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Te Rarawa whakapapa

* Names of direct descendants have been placed first; this is not necessarily indicative of their being the eldest




Uhenga (c 895) begat Poutama who begat Whiti-rangi-mamao who begat KUPE, widely accepted as the first Polynesian explorer to Aotearoa (click here for further info). Kupe captained the Matawhaorua waka.
Kupe had three wives: Hine-te-Aparangi, Peketahi and Kuramarotini. Kura bore Kupe 10 children, one of whom was MATIU (m).
Matiu begat MAKORO (m).
Makoro begat MAEA (m).
Maea begat MAAHU (m).
Maahu begat NUKUTAWHITI. Nuku-tawhiti married Kahu-o-te-Rangi Mahu who bore him Rongomai (m), Moerewa (f) and Papatuanuku (m). He also married Hineariki who bore him Ngarunui (m) and Papatahuriho (m). Nuku-tawhiti also married Aniwaniwa and captained the Ngatokimatawhaorua waka.
Nukutawhiti begat NGARUNUI (m). Note that the significance of this name is related in Ngapuhi tradition whereby "Ngaru-nui" or large wave, was the wave called up when Nukutawhiti peformed karakia on his departing for Aotearoa from Hawaiiki. Waka then rode "Ngaru-nui", the large wave, to Te Hokianga nui a Kupe (Hokianga harbour).
Ngarunui begat NGARUROA (m). Note that the significance of this name us related in Ngapuhi tradition whereby on seeing the Hokianga, Ngaru-nui (large wave) dropped away and "Ngaru-roa" or long wave, rose to guide them into the harbour.
Ngaruroa begat NGARUPAEWHENUA (m). Note that the significance of this name is also related in Ngapuhi tradition whereby as Nukutawhiti's waka was taken ashore, Ngaru-roa dropped away to be replaced by "Ngaru-pae-whenua" (shore-ward wave) guiding them onto land safely.
Ngarupaewhenua begat HIKUITI (m).
Hikuiti begat TAURA (m).
Taura begat TAURA-I-TE-PO (m).
Taura-i-te-Po begat TAURAMOKO (m) and Tawakehaunga (m).
Tauramoko & Te Hauangiangi (daughter of Puhi-moana-ariki & Rongomai) begat RAHIRI (m), Puna-te-Ariari (f), Tangaroa-Whakamana-mana (m), Moko-nui-a-rangi (f) and Paru (m).
Rahiri and his second wife Whakaruru begat KAHARAU-MANAWA-KOTITI (m), Rongomai (m), Tawaka-haunga (m), Raparapa (m), Tikitiki-Ngahuru (m), Tangaroa-whakamautai (m).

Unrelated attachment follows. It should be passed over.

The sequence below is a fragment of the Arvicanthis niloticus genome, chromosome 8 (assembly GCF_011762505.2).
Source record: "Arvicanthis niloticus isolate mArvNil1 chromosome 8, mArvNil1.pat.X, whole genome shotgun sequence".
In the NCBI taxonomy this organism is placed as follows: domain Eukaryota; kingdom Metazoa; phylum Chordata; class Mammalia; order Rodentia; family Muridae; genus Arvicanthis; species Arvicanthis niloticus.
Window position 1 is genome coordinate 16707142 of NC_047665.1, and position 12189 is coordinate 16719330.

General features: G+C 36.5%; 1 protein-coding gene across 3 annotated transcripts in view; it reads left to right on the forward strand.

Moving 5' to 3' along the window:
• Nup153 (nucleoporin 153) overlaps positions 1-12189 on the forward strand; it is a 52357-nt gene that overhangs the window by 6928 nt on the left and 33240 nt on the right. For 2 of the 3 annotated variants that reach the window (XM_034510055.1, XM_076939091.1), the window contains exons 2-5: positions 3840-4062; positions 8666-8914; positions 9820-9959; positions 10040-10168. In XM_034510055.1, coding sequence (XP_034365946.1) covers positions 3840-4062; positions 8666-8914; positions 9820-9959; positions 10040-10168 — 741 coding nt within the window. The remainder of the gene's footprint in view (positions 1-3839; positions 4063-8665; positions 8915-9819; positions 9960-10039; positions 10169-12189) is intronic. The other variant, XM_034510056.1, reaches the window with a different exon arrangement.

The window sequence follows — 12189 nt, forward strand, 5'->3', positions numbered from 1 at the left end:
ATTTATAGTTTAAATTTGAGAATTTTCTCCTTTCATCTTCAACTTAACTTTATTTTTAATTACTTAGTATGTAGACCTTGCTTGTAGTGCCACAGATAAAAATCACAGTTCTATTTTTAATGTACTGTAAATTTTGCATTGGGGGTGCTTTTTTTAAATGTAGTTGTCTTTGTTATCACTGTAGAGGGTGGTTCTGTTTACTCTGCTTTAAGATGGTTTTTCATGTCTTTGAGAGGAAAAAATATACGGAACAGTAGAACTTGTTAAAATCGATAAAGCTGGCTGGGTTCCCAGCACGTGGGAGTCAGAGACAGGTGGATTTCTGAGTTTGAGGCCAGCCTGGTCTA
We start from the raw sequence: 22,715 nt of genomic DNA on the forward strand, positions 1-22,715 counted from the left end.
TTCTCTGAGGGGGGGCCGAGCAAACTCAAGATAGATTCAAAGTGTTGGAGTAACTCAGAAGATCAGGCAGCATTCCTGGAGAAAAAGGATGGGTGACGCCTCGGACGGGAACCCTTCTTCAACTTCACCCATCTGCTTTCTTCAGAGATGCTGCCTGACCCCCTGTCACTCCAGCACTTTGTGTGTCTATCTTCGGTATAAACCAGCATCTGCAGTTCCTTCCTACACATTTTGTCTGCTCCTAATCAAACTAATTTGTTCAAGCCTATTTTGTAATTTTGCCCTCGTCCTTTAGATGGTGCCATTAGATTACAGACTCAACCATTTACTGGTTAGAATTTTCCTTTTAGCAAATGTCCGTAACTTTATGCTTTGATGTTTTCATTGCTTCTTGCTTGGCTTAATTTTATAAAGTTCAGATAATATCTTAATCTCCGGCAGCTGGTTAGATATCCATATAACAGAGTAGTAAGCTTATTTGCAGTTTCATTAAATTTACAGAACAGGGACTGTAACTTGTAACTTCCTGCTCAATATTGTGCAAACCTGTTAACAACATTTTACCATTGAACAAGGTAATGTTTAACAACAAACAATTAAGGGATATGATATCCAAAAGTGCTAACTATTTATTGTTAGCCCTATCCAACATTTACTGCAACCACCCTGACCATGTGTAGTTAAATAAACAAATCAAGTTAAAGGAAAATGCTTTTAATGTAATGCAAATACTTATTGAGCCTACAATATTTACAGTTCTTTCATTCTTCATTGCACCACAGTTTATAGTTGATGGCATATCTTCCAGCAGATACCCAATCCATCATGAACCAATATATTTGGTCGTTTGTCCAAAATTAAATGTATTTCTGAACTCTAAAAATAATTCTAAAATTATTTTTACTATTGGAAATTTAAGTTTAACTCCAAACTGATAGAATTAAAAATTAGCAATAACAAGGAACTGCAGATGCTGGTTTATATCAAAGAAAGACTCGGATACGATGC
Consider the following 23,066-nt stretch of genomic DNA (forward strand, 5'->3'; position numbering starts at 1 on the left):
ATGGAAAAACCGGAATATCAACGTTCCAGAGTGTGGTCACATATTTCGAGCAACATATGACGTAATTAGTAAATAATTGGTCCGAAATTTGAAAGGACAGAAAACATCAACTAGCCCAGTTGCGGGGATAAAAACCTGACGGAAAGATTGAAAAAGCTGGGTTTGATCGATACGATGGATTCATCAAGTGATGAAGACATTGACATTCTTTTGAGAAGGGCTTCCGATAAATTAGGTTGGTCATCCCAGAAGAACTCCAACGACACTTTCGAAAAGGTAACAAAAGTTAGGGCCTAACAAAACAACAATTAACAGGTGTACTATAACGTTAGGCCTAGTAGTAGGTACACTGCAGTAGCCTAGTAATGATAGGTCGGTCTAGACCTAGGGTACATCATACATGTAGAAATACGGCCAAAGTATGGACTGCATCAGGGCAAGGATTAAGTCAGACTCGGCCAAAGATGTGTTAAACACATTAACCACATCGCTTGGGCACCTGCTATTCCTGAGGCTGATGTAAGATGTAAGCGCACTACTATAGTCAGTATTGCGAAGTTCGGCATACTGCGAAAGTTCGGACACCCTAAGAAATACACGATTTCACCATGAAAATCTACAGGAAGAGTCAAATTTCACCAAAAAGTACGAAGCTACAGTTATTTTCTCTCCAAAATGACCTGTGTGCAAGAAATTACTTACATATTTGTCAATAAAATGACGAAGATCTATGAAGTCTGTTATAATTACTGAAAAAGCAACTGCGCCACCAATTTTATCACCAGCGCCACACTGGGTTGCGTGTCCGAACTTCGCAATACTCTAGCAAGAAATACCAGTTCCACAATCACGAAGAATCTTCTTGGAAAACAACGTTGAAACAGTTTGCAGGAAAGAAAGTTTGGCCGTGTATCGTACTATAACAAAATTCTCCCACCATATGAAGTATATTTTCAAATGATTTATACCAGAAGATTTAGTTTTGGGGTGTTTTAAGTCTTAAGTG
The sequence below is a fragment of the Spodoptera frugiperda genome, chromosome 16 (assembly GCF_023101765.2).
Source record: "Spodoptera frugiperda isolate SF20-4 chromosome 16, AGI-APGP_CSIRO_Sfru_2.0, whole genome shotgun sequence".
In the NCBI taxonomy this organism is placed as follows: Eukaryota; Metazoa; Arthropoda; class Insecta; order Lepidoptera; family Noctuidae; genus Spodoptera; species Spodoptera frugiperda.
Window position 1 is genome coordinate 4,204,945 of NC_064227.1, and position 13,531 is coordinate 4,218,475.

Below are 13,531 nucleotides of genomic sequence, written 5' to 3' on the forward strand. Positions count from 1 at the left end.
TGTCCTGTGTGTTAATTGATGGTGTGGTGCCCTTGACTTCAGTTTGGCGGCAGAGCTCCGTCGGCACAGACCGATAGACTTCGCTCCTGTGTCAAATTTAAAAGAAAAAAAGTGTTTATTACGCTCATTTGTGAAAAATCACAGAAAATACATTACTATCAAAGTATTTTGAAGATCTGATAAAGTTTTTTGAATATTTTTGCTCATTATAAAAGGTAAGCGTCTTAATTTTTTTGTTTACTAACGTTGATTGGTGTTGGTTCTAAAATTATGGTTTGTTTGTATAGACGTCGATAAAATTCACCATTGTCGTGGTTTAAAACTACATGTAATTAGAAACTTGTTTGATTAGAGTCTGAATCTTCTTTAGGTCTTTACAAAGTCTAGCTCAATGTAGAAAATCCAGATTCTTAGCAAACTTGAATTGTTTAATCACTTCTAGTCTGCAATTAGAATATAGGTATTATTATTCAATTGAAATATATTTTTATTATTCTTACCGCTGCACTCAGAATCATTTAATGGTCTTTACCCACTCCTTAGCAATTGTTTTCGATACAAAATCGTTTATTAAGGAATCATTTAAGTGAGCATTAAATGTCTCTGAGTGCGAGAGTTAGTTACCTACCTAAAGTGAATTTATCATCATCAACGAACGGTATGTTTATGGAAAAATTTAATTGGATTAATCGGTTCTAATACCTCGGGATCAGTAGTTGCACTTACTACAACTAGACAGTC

Kaharau-manawa-kotiti & Houringa begat TAURAPOHO (m), Tikitikingahuru (m), Rongomai Apu (m).
Taurapoho & Ihenga begat TUPOTO (m), Tikitikingahuri (m) and Mamae (m).
Tupoto & Tawakeiti begat KAIREWA (m).
Kairewa and Waimirirangi begat TAMATEA (m), Te Huaki (m), Whakarongo (m), Haere-ki-te-ra (f), Pare (f), Waetahi (m), Taonui (m), Ruarei (m), Raparapa (m), Te Mutuharenui (f), Ruitaia (m) and Miringa (f).
Tamatea & Tiari begat KIRINGARAHU (m), Takateauahi (m), Takiteahahi Rapihana (m), Kiri Ngarahu Rapihana (f) and Takiwa Rapihana (f).
Kiringarahu & Aokarere begat MARUWHENUA (m).
Maruwhenua & Marino begat TE WAIORO (m) and Kukupa (m).
Wairoro & Ngono begat TE RUAMAMAO (f) and Kai-manu Ngono (f).
Ruamamao and Tuku begat TE PAEPAE (m), Pape (m) and Te Toko.
Te Paepae & Hakona begat HENI NGARUA (f) and Mereana Ngahau (f); further information on Heni can be found here.
Heni Ngarua (also known as Heni Jane Takahini, Jane Takehui, Heni Paepae and Heni Ngarua Takehui) married Edward Thompson Boyce (1809-1888) and begat DANIEL TITIPA BOYCE, Louisa Wells nee Boyce, Elizabeth Beazley nee Boyce, Sarah Harris nee Boyce, Eward Alexander Boyce and Edward Haupokia Boyce.
Daniel Titipa Boyce married Mary Rowe nee Martin (her first husband, John Rowe, having passed away). Daniel & Mary begat ELIZA JANE BOYCE (1867-1952), Matthew Daniel "Te Hau" Boyce and Amelia (Ella) Alice Boyce.
Eliza Jane Boyce marries Walter William Muir Ogilvy in 1893 and begat WILLIAM GEORGE OGILVY (1909-1987), Walter John Ogilvy (1897-1977), Lionel Victor Ogilvy (1894-1973), Raymond A Ogilvy (1895-1972), Bernard James Ogilvy (1898-1941) and Claude M Ogilvy (1904-1992).
William George Ogilvy & Kathleen Mary begat Jeanne Mary Ogilvy (1938-1938), Earl Ogilvy (1940), Bernard Ogilvy (1941) and William "Bill" Ogilvy (1945). Please click here for the ongoing genealogy of the three sons; this opens in the current window, whanau.


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Special thanks to Paul, Te Rarawa representative and well-versed in whakapapa, who kindly took time to go through our genealogy and patiently provide corrections. Nga mihi nui e hoa!